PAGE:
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I am having problems when querying a WP_Query Object when a user has a role different than administrator

My WP_Query is this:

function remove_new_c_post($author_id,$value_id) {

        $query = new WP_Query( array(
            'post_type' => 'custom_post_type',
            'author' => $author_id,
            'meta_query' => array(
            'relation' => 'AND',
                array(
                    'key'     => 'value_id',
                    'value'   => $value_id,
                    'compare' => 'LIKE',
                ),
            ),
            'order' => 'ASC'

            ));

        if ( $query->have_posts() ) : while ( $query->have_posts() ) : $query->the_post();
            wp_delete_post( get_the_ID() );
        endwhile;
        wp_reset_postdata();
        endif;

}

For some reason when the query is run by a user other than the administrator, this is the result:

WP_Query Object
(
    [query] => Array
        (
            [post_type] => custom_post_type
            [author] => 70
            [meta_query] => Array
                (
                    [relation] => AND
                    [0] => Array
                        (
                            [key] => value_id
                            [value] => 86
                            [compare] => LIKE
                        )

                )

            [order] => ASC
        )

    [query_vars] => Array
        (
            [post_type] => custom_post_type
            [author] => 86 //<--- THIS SHOULD BE 70
            [meta_query] => Array
                (
                    [relation] => AND
                    [0] => Array
                        (
                            [key] => value_id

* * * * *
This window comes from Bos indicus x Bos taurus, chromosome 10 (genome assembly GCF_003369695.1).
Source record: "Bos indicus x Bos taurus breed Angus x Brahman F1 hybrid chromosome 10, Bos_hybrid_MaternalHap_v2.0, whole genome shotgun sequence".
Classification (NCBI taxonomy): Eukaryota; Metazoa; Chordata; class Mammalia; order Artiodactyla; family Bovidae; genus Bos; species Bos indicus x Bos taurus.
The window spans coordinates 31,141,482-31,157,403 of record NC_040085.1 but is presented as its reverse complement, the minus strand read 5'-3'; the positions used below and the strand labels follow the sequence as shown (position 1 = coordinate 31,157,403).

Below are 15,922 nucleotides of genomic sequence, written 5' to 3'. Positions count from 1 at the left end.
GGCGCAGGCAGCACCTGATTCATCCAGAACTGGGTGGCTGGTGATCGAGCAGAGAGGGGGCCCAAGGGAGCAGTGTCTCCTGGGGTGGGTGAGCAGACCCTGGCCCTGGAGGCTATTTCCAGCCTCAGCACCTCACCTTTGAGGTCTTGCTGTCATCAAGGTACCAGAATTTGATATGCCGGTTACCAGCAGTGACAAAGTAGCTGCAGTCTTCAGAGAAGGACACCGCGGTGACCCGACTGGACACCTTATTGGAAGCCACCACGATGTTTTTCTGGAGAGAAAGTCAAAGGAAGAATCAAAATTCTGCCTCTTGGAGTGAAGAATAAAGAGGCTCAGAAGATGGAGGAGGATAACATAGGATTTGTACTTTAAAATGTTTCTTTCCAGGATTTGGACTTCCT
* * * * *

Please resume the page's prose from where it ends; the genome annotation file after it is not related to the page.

[value] => 86
                            [compare] => LIKE
                        )

                ) 
            [order] => ASC
...

Please notice the author in query_vars it is 86 when it should be 70. Why is this being altered?

EDIT:

I just tried to set the query_var $query->set( 'author', $author_id ); and it kept the author_id intact; howevever, the mysql keeps getting altered:

  [request] => SELECT SQL_CALC_FOUND_ROWS  dlwp_posts.ID
               FROM dlwp_posts
               INNER JOIN dlwp_postmeta ON ( dlwp_posts.ID = dlwp_postmeta.post_id )   
               WHERE 1=1  AND dlwp_posts.post_author IN (86)
                 AND dlwp_posts.post_type = 'custom_post_type'
                 AND (dlwp_posts.post_status = 'publish'
                   OR dlwp_posts.post_status = 'future'
                   OR dlwp_posts.post_status = 'draft'
                   OR dlwp_posts.post_status = 'pending'
                   OR dlwp_posts.post_status = 'private')
                 AND (( dlwp_postmeta.meta_key = 'value_id'
                   AND CAST(dlwp_postmeta.meta_value AS CHAR) LIKE '%86%' )
  • where do you set $author_id? – Milo Dec 31 '14 at 17:20
  • I am passing it as a variable in the function through a custom hook. The thing is that it works ok when the user has admin rights. – Gixty Dec 31 '14 at 17:24
  • you've verified that $author_id is 70 in both cases then before the query is run? the first step in debugging is figuring out where the point of failure is. you haven't shown enough code to determine if $author_id has the wrong value, or the change occurs within the query itself. – Milo Dec 31 '14 at 17:28
  • @Milo I just edited my question so you can see that $author_id doesnt change throughout the function. – Gixty Dec 31 '14 at 17:49
  • 1
    then it would seem you have a pre_get_posts action or a query filter somewhere in your theme or a plugin that is capturing those queries and altering them. – Milo Dec 31 '14 at 18:28
1

Milo's comment about pre_get_posts helped solve this issue for me. In my case the parent theme used the pre_get_posts action to explicitly set the post_type for all author pages. It wasn't in the functions.php, but I was able to find it by searching the theme for instances of pre_get_posts. (I used grep -R "pre_get_posts" . -l from the command line to find the file.)

If you're not using a child theme, you could potentially just delete the problematic function and its add_action().

If you are using a child theme, to maintain upgradability of the parent theme, you can use the remove_action function...

Problematic Action existing in Parent Theme:

function problematic_parent_action( &$query ) {
  if ($query->is_author) {
    $query->set( 'post_type', array( 'problematic_parent_post_type' ) );
  }
}
add_action( 'pre_get_posts', 'problematic_parent_action' );

Resolution added to Child Theme:

function remove_problematic_parent_action() {
  remove_action( 'pre_get_posts', 'problematic_parent_action' );
}
add_action( 'init', 'remove_problematic_parent_action');
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